As a trailing edge baby-boomer, my taste in music is more rooted in hippie than hip-hop, but Josh and Kayla (my son and daughter) have exposed me to, and educated me about, their music — and I have come to enjoy it.  My initial objective was only to learn enough to hold up my end of the conversation, but they frequently quiz me to make sure I’m paying attention.  I’m familiar with hip-hop’s most legendary, as well as current, performers — and I stopped by the campus with Kayla to hear Ludacris when he played Spring Fling at Tufts last spring.  I pick and choose what I listen to, and I trust that my kids will know when to filter the message from the music.  Meanwhile, their success in bringing my musical taste into the modern era makes them proud.  Yes, yes y’all and you don’t stop.  To the beat y’all and ya don’t stop…


It has been a while (and a few personnel changes) since the members of the Admissions staff last introduced themselves via the blog.  At our summer off-site retreat, we decided that the introductions should take the form of brief answers to the questions/prompts applicants can select for the Supplementary Essay.  Urgent note to blog readers:  Our answers are not meant to serve as models for your own essays!  But here is what my admissions pals wrote in answer to:  Share something about yourself to help the Admissions Committee develop a more complete picture of who you are. In almost alphabetical order, here we go:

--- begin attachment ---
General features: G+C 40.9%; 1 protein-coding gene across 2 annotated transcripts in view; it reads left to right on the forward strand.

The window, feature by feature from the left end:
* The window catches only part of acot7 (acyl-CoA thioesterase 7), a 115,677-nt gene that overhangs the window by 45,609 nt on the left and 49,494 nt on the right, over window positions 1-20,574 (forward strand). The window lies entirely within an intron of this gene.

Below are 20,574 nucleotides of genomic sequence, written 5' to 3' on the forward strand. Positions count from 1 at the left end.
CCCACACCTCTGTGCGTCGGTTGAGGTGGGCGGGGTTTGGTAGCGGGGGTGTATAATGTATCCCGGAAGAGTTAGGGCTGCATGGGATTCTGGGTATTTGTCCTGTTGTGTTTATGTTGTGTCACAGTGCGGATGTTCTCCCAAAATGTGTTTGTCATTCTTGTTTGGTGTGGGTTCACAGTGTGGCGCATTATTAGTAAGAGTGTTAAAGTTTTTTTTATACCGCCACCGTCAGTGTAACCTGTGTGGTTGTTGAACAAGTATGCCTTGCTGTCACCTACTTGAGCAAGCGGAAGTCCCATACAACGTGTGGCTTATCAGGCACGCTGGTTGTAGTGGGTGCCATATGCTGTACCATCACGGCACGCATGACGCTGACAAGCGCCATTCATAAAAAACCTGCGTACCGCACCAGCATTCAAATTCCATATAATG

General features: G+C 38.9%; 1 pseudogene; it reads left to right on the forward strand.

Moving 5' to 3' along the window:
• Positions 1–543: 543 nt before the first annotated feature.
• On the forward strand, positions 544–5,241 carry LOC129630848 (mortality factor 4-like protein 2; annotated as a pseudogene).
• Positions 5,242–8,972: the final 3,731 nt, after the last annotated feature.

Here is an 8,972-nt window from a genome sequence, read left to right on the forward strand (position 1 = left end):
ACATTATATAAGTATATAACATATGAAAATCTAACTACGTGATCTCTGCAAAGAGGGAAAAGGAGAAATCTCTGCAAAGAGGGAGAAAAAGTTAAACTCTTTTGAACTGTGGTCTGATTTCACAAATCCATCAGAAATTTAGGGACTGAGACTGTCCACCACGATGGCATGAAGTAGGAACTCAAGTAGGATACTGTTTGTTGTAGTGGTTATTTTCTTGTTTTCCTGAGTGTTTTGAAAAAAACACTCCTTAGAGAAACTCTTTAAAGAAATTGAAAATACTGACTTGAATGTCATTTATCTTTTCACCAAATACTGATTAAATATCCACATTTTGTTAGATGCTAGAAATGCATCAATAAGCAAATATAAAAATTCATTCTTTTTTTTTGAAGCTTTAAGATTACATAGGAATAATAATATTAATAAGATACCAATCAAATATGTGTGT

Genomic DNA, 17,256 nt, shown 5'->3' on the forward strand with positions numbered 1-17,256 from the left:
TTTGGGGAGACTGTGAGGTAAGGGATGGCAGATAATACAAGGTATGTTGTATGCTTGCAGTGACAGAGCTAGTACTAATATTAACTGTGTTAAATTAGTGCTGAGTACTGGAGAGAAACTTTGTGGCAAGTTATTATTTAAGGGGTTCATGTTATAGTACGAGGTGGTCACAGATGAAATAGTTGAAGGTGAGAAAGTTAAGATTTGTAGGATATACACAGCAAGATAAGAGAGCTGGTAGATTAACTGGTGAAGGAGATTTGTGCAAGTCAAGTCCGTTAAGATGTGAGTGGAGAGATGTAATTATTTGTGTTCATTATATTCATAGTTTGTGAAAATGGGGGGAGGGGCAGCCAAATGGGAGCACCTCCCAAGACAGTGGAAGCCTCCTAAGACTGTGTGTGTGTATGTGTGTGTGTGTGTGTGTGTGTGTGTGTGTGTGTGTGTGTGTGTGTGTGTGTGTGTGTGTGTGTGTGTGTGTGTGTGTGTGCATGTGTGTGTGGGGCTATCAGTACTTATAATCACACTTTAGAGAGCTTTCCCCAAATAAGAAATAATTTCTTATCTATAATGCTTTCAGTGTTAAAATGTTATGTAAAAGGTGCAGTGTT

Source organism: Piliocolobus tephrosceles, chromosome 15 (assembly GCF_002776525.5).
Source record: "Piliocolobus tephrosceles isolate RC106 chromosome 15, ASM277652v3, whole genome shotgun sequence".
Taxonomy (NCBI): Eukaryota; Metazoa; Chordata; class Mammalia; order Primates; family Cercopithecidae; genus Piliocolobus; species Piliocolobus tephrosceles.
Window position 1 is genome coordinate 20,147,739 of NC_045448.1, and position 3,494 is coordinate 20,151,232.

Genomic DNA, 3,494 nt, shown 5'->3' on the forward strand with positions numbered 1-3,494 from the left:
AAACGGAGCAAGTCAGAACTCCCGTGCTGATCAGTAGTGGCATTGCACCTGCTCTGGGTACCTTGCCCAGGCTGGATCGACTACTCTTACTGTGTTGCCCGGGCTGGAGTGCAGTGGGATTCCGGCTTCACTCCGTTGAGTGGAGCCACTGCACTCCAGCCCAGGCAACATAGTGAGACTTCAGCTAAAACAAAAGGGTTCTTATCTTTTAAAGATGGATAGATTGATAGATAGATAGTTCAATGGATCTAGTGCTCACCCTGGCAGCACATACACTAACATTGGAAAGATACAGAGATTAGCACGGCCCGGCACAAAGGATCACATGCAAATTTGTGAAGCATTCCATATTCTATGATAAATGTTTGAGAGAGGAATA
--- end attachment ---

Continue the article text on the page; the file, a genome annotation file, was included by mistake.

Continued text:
What a feeling – pressure, popping ears, gliding through the air and then a sudden drop.  Turbulence is my favorite part of a plane ride.  As the plane drops, my stomach enters my throat and a jarring ride ensues.  Strangely enough, that is the only point at which I am able to fall asleep on a plane, regardless of the length of the flight.  Turbulence doesn’t bother me in the least.  It’s not that I am carefree or reckless; I just don’t see the need to stress over something that is completely out of my control.  I sit back, close my eyes, and enjoy the ride.